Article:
Colorectal Cancer Diagnosis

A diagnosis of colorectal cancer depends on the stage, accuracy of the screening test or diagnostic test and symptoms of the patient.

Family history

If there are symptoms the patient is asked about a family history of bowel cancer. History of symptoms is also asked in details. Presence of local symptoms around the anus, for example indicate a rectal cancer.

Physical examination

This is followed by a physical examination known as a digital rectal examination (DRE). In a DRE the physician gently places a gloved and lubricated tip of the finger into the anus and then up the rectum. The local area is numbed using a local anesthetic gel. This is not usually a very painful examination. DRE checks for lumps in the rectum or anus. This is found in an estimated 40-80% of cases of rectal cancer.


The next step is a sigmoidoscopy. This involves insertion of a thin flexible tube with a camera on its tip for viewing the insides walls of the lower part of the large intestine on the monitor. This is called a signmoidoscope.

A sigmoidoscopy can also be used to remove small samples of suspected cancerous tissue so they can be tested in the lab. This is known as a biopsy. This may be a slightly uncomfortable test but is usually not painful. Sigmoidoscopy is performed on an outpatient basis.


A colonoscopy is an examination of all of the large intestine. This uses a longer tube and is called a colonoscope. For both sigmoidoscopy and colonoscopy bowels needs to be completely evacuated using special diets and laxatives.

As with a sigmoidoscope, the colonoscope can be used to obtain a biopsy, as well as relaying images of any abnormal regions in the walls of the large intestine. A colonoscopy usually takes about one hour to complete and is performed on an outpatient basis.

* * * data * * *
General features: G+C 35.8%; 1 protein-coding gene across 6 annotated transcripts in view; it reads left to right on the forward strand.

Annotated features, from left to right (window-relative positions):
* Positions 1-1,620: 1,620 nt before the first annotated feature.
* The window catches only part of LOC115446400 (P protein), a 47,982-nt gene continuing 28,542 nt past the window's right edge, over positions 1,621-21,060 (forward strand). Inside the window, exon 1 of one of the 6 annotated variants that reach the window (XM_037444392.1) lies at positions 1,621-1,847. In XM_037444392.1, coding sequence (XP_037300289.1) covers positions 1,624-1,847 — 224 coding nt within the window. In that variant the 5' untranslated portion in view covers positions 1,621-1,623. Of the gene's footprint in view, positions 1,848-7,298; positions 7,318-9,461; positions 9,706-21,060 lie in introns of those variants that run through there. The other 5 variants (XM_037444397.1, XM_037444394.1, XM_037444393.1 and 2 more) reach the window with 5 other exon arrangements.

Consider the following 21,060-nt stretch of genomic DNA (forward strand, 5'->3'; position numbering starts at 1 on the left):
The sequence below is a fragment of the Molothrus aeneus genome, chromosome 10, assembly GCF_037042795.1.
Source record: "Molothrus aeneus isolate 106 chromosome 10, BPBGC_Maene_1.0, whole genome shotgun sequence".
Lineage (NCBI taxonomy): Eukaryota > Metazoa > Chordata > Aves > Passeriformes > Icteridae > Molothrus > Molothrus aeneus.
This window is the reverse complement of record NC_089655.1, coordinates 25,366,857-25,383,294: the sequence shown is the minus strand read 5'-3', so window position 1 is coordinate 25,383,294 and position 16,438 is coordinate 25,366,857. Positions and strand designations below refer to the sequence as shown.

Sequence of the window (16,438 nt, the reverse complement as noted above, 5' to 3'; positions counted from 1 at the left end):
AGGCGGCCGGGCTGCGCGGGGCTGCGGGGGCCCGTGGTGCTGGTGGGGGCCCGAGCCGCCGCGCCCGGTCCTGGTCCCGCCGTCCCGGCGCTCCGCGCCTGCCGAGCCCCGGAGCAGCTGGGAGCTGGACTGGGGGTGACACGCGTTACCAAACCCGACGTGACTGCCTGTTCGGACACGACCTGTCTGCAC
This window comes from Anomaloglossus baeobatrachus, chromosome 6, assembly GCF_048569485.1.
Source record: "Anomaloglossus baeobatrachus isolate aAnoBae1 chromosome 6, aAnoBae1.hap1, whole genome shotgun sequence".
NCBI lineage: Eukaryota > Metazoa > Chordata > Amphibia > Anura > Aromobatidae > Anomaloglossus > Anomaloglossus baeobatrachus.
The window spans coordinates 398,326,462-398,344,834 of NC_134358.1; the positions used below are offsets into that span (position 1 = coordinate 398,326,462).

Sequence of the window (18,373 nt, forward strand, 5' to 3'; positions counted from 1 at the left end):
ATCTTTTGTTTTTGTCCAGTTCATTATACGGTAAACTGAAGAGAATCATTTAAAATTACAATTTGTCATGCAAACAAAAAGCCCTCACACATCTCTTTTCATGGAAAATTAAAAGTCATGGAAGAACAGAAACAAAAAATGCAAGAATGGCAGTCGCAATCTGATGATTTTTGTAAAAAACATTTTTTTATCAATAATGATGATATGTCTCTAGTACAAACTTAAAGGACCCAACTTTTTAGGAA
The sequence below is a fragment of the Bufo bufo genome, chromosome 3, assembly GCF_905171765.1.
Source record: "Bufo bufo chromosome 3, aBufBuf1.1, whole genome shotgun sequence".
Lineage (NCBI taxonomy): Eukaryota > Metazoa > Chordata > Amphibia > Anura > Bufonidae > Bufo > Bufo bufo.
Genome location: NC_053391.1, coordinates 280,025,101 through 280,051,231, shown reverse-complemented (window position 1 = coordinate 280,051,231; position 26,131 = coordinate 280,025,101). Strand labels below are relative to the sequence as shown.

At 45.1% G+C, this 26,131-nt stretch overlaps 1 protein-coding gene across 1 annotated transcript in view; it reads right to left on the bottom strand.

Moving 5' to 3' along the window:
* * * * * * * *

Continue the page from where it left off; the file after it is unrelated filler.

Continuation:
Biopsy samples from coloscopy and sigmoidoscopy are sent to the pathologist who takes microscopically thin slices of the sample and stains it on a glass slide before examining it under the microscope. This is often confirmatory for diagnosis of colorectal cancer.

Barium enema

Some set ups may also order a barium enema before signmoidoscopy or colonoscopy. This involves taking a radioopaque barium drink and an X ray of the abdomen at set periods of time thereafter. The lump shows up on X ray as the radioopaque dye passes the large intestine.

Fecal occult blood test

Colorectal cancer may also be detected on routine examination of fecal occult blood. This is called Fecal occult blood test or FBT.

Differential diagnosis

Other diagnoses that may appear similar to colorectal cancer or differential diagnosis are:

  • Diverticular disease
  • Irritable bowel syndrome
  • Inflammatory bowel disease like Crohn’s disease or ulcerative colitis
  • Hemorrhoids or piles
  • Ishcemic colitis
  • Pneumatosis coli

Further testing after diagnosis

Once diagnosis is confirmed, further testing is usually carried out for two reasons. One of them is to check the possible spread of the cancer to other parts of the body and the other is to stage the cancer to determine appropriate therapy. The tests include:

  • Routine blood tests. Liver function tests are ordered to detect possible spread to the liver. Some special blood tests are also prescribed. These check for a special protein, known as a tumour marker, released by the cancerous cells. This may be positive for some cancers. For example, elevated pre-treatment serum levels of carcinoembryonic antigen (CEA) have a negative significance interms of outcome.
  • An ultrasound scan of the abdomen to detect possible spread to liver and other organs.
  • A computerised tomography (CT) scan or magnetic resonance imaging (MRI) scan.